et alii
(1997) presented a solution for the hydrodynamic problem coupled to a salt conservation equation and to the energy equation for temperatures, in a 2-D vertical grid configuration using a finite difference scheme. As for 1-D, Soetaert and Herman (1995-a) presented a set of equations modelling the advective-diffusive transport of a conservative substance, which were solved by Runge Kutta techniques. In another work, the same authors (1995-b) extended their work to include the effects of chemical transformation of the conserved substance. Rentrop and Steinebach (1997) presented an analytical approximation of an advective-diffusive equation including an exchange term accounting for the transport of dissolved substances, that was solved by a numerical combination of the method of lines and stiff integrators of Rosenbrock-Wanner type. A relevant issue is the simulation of the transport of a scalar, non-interacting pollutant. Such model can simulate the transport of pollutants as occurred in the recent disaster in Pomba and Paraíba do Sul rivers. In this paper we present a treatment of this problem using semi-Lagrangian finite difference scheme. Such scheme for the time evolution of the pollutant allows large time step and an adequate representation of the pollutant scalar field. This paper is organised as follows. Section 2 presents the equations for modelling the transport of a non-degrading and non-diffusive scalar pollutant. Section 3 presents the finite difference scheme used for solving SWE while in section 4 we derive a semi-Lagrangian scheme for the transport equation for the pollutant. Finally in section 5 we present the results of the simulation.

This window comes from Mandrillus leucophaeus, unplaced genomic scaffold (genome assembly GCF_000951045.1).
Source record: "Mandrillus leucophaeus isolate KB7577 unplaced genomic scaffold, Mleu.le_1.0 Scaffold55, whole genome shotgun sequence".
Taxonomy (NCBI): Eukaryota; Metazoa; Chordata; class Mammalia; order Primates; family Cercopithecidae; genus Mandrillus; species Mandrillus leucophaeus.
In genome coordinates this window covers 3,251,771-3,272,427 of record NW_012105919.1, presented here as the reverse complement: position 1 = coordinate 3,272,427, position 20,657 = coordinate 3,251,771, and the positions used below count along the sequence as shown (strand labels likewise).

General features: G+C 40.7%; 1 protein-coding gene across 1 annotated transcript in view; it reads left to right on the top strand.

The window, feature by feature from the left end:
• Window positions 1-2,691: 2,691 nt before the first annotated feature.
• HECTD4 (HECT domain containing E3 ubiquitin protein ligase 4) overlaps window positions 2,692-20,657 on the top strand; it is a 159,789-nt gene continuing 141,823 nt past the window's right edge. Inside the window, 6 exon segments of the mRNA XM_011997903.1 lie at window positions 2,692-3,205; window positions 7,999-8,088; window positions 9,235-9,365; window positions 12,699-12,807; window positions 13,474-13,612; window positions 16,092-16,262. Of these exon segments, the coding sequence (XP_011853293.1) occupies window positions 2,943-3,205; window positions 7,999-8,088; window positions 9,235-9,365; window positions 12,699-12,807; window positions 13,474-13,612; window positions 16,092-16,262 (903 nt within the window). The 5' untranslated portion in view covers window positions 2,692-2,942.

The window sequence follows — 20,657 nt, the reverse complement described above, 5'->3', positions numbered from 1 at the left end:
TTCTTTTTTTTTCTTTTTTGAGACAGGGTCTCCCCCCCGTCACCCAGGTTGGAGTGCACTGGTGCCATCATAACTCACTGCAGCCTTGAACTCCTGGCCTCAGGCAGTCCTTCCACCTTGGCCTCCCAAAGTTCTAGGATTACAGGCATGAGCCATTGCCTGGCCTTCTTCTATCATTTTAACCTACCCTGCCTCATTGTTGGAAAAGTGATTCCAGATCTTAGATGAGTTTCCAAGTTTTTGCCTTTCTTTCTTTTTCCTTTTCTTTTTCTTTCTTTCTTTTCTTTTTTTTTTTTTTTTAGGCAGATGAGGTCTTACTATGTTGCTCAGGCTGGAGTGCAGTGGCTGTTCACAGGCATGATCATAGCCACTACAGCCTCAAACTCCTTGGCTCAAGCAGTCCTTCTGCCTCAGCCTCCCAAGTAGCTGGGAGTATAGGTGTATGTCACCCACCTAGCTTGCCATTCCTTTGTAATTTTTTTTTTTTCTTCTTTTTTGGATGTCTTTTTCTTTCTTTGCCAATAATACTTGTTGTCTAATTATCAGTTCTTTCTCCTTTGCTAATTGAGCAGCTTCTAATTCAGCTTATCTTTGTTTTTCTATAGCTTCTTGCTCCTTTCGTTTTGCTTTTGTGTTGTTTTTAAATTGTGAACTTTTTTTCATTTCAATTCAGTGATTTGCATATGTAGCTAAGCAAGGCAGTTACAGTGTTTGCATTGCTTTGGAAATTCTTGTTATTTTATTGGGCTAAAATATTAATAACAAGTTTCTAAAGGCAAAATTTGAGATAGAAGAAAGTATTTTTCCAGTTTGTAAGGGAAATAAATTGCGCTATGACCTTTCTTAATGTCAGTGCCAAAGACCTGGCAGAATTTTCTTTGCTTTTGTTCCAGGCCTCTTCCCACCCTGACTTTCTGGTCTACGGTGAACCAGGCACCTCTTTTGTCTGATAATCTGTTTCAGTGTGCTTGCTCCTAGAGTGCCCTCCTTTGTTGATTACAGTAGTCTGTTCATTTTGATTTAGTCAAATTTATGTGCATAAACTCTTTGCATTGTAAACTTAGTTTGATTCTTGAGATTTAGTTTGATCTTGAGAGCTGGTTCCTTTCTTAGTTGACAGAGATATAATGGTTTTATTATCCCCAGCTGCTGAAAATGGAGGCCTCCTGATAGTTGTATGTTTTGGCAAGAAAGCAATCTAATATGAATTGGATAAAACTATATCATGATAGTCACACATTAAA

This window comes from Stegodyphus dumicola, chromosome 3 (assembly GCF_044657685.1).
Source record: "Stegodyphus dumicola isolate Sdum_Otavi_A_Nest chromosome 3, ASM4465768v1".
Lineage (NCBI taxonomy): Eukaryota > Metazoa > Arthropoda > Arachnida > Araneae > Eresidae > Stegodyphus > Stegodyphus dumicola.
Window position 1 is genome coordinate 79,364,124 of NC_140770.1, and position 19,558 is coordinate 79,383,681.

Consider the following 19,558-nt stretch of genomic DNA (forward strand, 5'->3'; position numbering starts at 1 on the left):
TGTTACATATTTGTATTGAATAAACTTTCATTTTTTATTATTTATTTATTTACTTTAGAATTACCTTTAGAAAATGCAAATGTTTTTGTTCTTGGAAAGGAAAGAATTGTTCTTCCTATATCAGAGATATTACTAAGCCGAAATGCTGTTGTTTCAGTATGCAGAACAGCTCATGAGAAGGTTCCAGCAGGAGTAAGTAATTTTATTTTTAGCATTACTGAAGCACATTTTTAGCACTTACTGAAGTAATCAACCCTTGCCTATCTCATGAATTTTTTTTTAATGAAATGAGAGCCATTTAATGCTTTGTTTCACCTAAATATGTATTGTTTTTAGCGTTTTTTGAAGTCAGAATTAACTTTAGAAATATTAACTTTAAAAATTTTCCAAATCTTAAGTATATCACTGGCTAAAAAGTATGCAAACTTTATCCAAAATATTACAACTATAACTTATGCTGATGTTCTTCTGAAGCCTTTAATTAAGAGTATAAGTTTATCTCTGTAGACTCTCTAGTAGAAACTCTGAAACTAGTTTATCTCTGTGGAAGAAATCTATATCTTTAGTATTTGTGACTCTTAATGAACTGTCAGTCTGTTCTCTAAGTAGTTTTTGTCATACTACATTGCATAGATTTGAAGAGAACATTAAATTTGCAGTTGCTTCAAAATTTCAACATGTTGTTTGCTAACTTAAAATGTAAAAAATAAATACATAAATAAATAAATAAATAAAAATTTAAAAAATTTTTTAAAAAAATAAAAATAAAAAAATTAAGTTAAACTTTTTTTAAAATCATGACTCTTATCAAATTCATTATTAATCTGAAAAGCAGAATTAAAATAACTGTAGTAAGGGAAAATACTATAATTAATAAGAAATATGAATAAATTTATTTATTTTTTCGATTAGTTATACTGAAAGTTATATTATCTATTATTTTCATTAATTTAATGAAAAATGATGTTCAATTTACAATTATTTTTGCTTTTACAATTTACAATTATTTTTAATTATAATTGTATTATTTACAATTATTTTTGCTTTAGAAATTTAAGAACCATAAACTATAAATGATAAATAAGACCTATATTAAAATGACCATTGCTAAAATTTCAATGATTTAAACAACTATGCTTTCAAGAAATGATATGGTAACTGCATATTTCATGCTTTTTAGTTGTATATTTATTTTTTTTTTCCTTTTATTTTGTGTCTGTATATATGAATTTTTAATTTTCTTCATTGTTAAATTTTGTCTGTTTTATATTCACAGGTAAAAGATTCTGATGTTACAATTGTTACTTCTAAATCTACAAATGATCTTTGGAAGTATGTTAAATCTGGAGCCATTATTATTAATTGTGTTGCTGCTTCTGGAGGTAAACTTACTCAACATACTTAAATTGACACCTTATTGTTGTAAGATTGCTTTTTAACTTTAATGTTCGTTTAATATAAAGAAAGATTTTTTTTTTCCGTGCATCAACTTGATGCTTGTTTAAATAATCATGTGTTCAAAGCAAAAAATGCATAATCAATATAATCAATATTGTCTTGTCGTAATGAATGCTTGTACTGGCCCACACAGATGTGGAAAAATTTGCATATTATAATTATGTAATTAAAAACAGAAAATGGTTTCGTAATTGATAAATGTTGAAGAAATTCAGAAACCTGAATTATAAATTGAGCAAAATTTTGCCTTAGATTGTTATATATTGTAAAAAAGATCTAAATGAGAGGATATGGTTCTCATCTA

Proceedings of COBEM 2003 17th International Congress of Mechanical Engineering COBEM2003 - 1664 Copyright © 2003 by ABCM November 10-14, 2003, São Paulo, SP
2. Model of a Passive Scalar Pollutant
A model describing water flow under the effects of gravity and with a free surface, such as encountered in rivers and estuarine regions, can be represented by the shallow water equations. Let the bottom of the liquid region and the height of the water column be represented, respectively, by
( )
y xb z
,
=
and
( )
t y xh
,,. Then the air-water interface is represented by the surface
( ) ( )
t y xh y xb z
,,,
+=
; see figure 2.1. By assuming that the horizontal spatial scales are much larger than the water column one finds that the vertical acceleration of the fluid is negligible. Then let
( ) ( ) ( )( )
t y xvt y xuvu
,,,,,,
=
be the horizontal components of the fluid velocity field. The equations for
u
,
v
and
h
are (Stoker, 1958)
( ) ( )
−=+++
−=+++
=++
y y y xt
x x y xt
y xt
gbghvvuvv
gbghvuuuu
hvhuh
0
( )( )( )
3.22.21.2 for
M y L x
≤≤≤≤
0,0 and 0
≥
t
. Here
g
denotes the acceleration of gravity. Equation (2.1) represents mass conservation and equations (2.2) and (2.3) represent momentum conservation. In this model we neglect turbulence and friction effects and consider that these are no contributions of sources or sinks neither in the mass nor in the momentum equation. The assumption of negligible vertical acceleration leads to a hydrostatic pressure distribution (shallow water theory hypothesis). For simplicity we consider an estuary region which is slender and with a horizontal flat bottom. In this way, 0
===
y x
bbv
, the variables
u
and
h
depend only on
x
and
t
, and we keep only equations (2.1) and (2.2) which we rewrite with the stated simplifications:
=++=++
00
x xt x xt
ghuuuhuuhh
( )( )
5.24.2 for
L x
≤≤